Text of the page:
Stewartia pseudocamelia

Beauty for All Seasons
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From Wikipedia: Stewartia pseudocamelia is a small to medium sized deciduous tree, growing to 10–15 m (rarely to 18 m) tall, often with multiple stems and/or low branching trunks. The bark is smooth textured, exfoliating as the plants age, and has a camouflaged or mottled appearance with patterns of dull orange and green with grey mixed in. The trees are pyramidal to rounded in shape with deep green coloured foliage. Young stems have a zig-zag shape with flattened, divergent buds. The leaves are 4–12 cm long and 2.5–5 cm broad, arranged alternately on the stems with an elliptical shape and finely serrated edges. In the fall the foliage turns  purple, often with yellow and red tones. The flowers, up to 8 cm wide, are quite beautiful, with five white petals with orange anthers; they are shaped like those of the related Camellia, round and flat to somewhat cupped. They are produced in summer, generally in June until the end of August; each flower is short-lived, but many are produced that open over many weeks. The fruit is a brown capsule, triangular in shape with four or five angles, persistent on the trees but not showy.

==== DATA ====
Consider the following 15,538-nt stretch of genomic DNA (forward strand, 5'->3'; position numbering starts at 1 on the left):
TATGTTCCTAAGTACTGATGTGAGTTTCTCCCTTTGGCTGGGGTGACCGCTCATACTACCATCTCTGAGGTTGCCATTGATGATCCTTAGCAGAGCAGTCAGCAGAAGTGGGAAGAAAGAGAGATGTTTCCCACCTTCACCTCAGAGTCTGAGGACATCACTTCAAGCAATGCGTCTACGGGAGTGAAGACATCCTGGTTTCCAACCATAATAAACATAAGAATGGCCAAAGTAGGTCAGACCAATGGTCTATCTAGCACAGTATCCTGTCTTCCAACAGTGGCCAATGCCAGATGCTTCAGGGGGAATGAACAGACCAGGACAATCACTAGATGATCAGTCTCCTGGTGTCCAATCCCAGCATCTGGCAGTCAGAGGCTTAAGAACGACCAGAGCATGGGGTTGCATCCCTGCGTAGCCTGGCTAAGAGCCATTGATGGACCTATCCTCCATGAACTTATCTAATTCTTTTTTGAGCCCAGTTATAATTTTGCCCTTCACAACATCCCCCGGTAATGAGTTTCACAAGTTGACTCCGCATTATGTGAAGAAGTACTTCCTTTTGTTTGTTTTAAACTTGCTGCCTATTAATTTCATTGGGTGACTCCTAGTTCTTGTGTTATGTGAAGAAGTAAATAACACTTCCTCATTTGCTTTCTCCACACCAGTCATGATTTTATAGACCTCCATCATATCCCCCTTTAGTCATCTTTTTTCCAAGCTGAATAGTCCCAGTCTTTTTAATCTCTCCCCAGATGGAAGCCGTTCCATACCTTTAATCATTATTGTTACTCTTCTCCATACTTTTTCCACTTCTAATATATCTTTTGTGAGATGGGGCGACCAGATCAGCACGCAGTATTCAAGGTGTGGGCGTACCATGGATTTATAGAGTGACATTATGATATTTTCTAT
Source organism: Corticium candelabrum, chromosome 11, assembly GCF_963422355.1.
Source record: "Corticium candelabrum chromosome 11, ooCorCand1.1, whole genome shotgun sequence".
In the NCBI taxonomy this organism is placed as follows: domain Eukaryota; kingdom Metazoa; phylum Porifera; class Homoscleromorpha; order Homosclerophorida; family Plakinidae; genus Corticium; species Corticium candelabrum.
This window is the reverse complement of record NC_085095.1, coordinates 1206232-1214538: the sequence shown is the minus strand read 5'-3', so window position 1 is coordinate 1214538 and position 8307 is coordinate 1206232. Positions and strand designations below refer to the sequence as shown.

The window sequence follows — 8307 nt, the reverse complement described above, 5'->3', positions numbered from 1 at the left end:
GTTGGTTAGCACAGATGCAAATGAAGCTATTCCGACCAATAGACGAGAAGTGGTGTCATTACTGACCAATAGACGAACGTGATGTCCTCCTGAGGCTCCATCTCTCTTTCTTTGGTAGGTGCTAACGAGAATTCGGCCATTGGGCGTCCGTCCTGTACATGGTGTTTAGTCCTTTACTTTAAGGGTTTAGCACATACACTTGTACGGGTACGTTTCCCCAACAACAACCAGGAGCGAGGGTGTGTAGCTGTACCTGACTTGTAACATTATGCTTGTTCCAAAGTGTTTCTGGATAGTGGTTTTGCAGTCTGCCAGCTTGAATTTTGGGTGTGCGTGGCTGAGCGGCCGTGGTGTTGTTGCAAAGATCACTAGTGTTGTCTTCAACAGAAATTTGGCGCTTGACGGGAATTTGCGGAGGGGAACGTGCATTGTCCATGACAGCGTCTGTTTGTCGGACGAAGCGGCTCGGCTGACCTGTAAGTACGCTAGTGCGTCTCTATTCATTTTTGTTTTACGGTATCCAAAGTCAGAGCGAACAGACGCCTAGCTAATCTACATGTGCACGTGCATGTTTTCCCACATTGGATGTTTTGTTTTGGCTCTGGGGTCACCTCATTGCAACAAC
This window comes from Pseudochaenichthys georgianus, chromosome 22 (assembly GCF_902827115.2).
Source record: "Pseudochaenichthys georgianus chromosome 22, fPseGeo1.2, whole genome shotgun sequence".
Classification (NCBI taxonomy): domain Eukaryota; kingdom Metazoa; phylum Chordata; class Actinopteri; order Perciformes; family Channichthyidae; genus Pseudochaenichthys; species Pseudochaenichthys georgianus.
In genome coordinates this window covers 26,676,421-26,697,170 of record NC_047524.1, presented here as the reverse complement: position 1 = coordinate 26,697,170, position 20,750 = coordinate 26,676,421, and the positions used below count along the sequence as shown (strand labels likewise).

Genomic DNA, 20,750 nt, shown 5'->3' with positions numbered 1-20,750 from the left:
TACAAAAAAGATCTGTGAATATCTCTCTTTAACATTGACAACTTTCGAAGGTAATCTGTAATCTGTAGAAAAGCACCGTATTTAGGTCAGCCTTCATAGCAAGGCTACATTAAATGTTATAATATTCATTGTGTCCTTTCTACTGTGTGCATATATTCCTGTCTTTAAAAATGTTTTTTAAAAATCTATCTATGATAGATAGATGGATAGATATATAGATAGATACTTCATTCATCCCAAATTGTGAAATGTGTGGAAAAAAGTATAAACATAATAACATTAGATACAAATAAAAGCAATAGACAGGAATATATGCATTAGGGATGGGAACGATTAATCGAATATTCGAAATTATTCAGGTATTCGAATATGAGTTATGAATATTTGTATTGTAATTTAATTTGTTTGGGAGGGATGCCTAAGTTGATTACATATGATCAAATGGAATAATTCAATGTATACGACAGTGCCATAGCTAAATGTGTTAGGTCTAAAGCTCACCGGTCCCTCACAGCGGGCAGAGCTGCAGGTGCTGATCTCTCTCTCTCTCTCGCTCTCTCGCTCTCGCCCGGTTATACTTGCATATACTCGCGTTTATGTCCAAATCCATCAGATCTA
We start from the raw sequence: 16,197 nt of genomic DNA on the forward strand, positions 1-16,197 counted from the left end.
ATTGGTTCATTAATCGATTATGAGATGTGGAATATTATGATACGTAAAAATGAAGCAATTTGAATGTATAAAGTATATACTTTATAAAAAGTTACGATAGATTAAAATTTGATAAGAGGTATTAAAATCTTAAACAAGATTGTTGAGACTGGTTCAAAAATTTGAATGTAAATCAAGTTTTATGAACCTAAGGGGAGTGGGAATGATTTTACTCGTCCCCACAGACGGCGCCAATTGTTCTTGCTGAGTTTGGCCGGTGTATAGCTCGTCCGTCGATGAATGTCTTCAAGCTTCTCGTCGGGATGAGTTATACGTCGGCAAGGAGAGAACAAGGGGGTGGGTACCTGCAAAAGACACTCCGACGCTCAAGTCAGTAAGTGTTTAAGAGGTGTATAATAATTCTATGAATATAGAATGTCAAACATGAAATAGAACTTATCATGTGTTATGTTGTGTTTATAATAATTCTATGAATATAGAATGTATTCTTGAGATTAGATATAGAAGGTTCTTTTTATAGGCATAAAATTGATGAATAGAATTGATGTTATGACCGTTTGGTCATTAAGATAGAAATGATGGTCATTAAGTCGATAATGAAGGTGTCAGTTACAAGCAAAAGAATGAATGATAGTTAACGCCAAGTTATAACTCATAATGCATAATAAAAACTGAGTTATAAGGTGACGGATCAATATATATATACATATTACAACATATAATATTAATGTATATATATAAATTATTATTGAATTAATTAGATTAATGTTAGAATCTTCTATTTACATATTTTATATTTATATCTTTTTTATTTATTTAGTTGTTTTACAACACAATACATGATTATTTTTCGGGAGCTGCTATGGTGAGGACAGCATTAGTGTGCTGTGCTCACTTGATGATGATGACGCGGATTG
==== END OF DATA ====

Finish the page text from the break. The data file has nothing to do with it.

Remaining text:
Can also be grown as a large, multi-stemmed shrub reaching 12-15' tall. Cup-shaped, camellia-like white flowers (to 2.5" diameter) with showy orange-yellow anthers appear in early summer. Elliptic, dark green foliage (to 3" long) turns attractive shades of reddish-orange and burgundy in autumn. Exfoliating, reddish-brown bark provides good winter color and interest. Stewartia, Camellia, and Franklinia are all members of the tea family (Theaceae) and have similar flowers.

Stewartia pseudocamellia is an attractive ornamental tree that grows best in rich organic soils with good drainage and consistent moisture throughout the year. It is grown in full sun, but under hot and dry conditions it grows best in some light shade during the afternoon. It is used as a specimen planting in shrub borders or as a specimen in lawn plantings, having year round interest. It can be temperamental to establish and younger trees transplant best (Ours are just the right size).  When grown with single trunks they form taller more pyramidal shaped trees, when having multiple trunks plants tend to grow shorter and spread out wider.

S. pseudocamellia was introduced into western cultivation in 1874, and has survived winters as cold as −30 °C (−22 °F).

In the UK this plant has gained the Royal Horticultural Society's Award of Garden Merit.

photos by Reggaeman and Derek Ramsey

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